Bangladesh's furniture sector could emerge as a major exporter in five years, as manufacturers have already strengthened their capacities to grab a share of the global market.
“We have potential. We can raise our share, riding on our advantage in the area of labour costs,” said KM Akhtaruzzaman, chairman of Akhtar Group.
The quality of the furniture produced by Bangladeshi companies is on par with international standards, while prices are lower, he added.
Nazrul Islam, general manager of Furnitec Industries Ltd, said, “International buyers can't believe their eyes when they see that Bangladesh is capable of producing such high quality furniture.”
Furnitec, which produces mostly office furniture, has exported its products to Japan, the US and the UK.
They spoke to The Daily Star on the sidelines of a three-day Bangladesh Furniture and Interior Decor Expo at Jamuna Future Park in Bashundhara, Dhaka.
The fair, which ended yesterday, was organised mainly to showcase to international buyers the country's strength in furniture making. A large number of foreign visitors and buyers had visited the fair venue.
Local furniture makers Hatil, Brothers Furniture, Nadia Furniture, Furnitec, Navana, Athenas, Regal and Partex had set up pavilions to showcase their products.
Akhtaruzzaman, the country's first furniture exporter, began exporting furniture in 1995. At present, about 40 companies export products to 46 countries, with the Middle East being a major buyer.
Asian countries are now the main suppliers of furniture to the global market worth around $350 billion. However, Bangladesh has a nominal share; it was $42.58 million in 2013-14.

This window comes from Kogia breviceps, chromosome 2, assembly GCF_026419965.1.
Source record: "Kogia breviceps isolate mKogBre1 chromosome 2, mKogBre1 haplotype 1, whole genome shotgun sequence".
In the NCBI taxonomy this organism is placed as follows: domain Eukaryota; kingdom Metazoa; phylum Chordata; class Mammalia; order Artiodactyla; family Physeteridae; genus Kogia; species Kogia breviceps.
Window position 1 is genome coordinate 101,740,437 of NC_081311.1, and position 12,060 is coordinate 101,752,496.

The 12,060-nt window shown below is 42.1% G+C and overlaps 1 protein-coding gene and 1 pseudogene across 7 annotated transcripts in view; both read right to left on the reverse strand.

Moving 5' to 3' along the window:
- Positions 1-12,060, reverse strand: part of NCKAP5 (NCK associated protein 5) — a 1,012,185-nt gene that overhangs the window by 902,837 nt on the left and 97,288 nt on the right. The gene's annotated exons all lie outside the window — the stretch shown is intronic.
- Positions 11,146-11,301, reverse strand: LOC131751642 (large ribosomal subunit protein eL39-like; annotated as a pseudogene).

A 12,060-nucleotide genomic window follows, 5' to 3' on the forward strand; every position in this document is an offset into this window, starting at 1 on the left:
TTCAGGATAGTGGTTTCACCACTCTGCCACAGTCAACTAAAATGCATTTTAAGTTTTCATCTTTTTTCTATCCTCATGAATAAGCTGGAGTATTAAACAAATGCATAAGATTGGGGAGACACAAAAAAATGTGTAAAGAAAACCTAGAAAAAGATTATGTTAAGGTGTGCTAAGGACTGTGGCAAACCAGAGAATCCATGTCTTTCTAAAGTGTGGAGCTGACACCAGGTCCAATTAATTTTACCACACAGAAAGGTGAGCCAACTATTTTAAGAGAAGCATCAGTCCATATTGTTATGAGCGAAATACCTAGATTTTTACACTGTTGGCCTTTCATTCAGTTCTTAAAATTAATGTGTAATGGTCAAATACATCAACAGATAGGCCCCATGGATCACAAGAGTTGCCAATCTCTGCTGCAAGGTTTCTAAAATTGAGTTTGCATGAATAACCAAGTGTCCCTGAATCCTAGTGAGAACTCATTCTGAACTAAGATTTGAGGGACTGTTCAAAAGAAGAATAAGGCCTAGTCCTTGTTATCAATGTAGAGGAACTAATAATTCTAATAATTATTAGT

Although Bangladesh's presence in the international market is insignificant, the sector has come a long way from carpentry-based small shops in the last couple of decades.
Bangladesh relied heavily on furniture imports till 2000, buying 65 percent of its furniture less than two decades ago. But imports have now dropped to 10 percent, thanks to a number of high-quality local manufacturers.
The local market grew from Tk 3,000 crore to Tk 22,000 crore annually, said Akhtaruzzaman, also the president of Bangladesh Furniture Exporters Association.
He said the sector would be the second largest export item of the country after garment. The government needs to come up with policies and cash incentives so exporters can be competitive in the global market.
Akhtaruzzaman said the sector also provides a huge opportunity for employment generation with minimum skills. The sector would be able to create jobs for 1 crore people within five years from 25 lakh at present.
Akhtar Group exports furniture to five countries, including Australia, Japan, the UK, the USA and Canada.
A Karim Mojumdar, managing director of Nadia Furniture, said, “We now have factories that are fully compliant. Many big groups have also entered the industry.”
“We are not being able to compete in the global stage as Bangladesh has to produce furniture mostly from imported raw materials, while our competitors have their own raw materials.”
The government would have to provide incentives to capture the global market in a big way, he added. His company does not export furniture at the moment, but Mojumdar said they have received queries from a number of buyers.
Khaled Shaifullah Murad, assistant manager for marketing and sales at Brothers Furniture, said the sector would grow tremendously in the coming years.
China is the leading exporter of furniture, with nearly half of the global market share. Malaysia, Thailand and Vietnam also have a hold of the global market.